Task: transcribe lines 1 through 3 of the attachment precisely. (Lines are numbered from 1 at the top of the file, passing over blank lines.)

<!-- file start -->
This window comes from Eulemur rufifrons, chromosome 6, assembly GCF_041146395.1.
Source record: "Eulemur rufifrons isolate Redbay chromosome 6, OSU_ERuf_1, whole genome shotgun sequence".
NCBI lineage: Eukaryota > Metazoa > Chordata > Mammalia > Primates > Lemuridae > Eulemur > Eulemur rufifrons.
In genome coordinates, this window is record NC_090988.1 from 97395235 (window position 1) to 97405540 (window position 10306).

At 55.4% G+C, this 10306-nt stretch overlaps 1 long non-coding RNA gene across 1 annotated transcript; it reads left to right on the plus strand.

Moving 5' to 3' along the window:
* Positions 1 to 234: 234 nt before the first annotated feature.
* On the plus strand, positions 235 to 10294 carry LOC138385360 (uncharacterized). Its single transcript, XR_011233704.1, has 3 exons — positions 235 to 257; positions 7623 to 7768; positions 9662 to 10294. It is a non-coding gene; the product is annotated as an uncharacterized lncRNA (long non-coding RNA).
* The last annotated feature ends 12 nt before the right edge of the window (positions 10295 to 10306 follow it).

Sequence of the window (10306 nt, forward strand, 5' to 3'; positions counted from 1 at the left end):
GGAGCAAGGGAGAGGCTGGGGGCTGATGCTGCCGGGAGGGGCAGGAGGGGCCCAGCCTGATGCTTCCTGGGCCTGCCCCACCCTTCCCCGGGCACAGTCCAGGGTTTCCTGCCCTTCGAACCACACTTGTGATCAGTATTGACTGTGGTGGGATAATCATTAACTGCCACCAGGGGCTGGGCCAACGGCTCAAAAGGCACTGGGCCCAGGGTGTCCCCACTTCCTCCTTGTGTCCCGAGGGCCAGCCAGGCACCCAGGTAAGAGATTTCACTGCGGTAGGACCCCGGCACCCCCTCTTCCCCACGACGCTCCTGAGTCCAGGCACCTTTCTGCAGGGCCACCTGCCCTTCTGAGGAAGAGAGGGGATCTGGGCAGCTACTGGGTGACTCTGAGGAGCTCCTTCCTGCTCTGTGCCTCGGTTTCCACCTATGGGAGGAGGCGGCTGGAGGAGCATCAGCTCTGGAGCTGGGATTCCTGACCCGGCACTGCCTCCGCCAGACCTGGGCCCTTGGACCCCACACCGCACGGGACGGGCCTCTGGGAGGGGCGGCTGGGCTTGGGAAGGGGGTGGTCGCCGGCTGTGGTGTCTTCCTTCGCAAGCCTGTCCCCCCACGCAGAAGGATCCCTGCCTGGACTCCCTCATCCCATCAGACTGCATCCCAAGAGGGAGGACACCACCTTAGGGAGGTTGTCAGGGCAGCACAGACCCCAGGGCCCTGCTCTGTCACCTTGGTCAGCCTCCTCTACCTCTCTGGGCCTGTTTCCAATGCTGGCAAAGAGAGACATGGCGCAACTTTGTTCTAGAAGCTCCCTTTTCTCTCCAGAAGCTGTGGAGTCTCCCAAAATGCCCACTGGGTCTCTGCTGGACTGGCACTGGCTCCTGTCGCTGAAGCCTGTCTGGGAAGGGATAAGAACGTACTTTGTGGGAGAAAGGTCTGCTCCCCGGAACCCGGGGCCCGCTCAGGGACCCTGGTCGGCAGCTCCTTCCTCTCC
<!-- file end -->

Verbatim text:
This window comes from Eulemur rufifrons, chromosome 6, assembly GCF_041146395.1.
Source record: "Eulemur rufifrons isolate Redbay chromosome 6, OSU_ERuf_1, whole genome shotgun sequence".
NCBI lineage: Eukaryota > Metazoa > Chordata > Mammalia > Primates > Lemuridae > Eulemur > Eulemur rufifrons.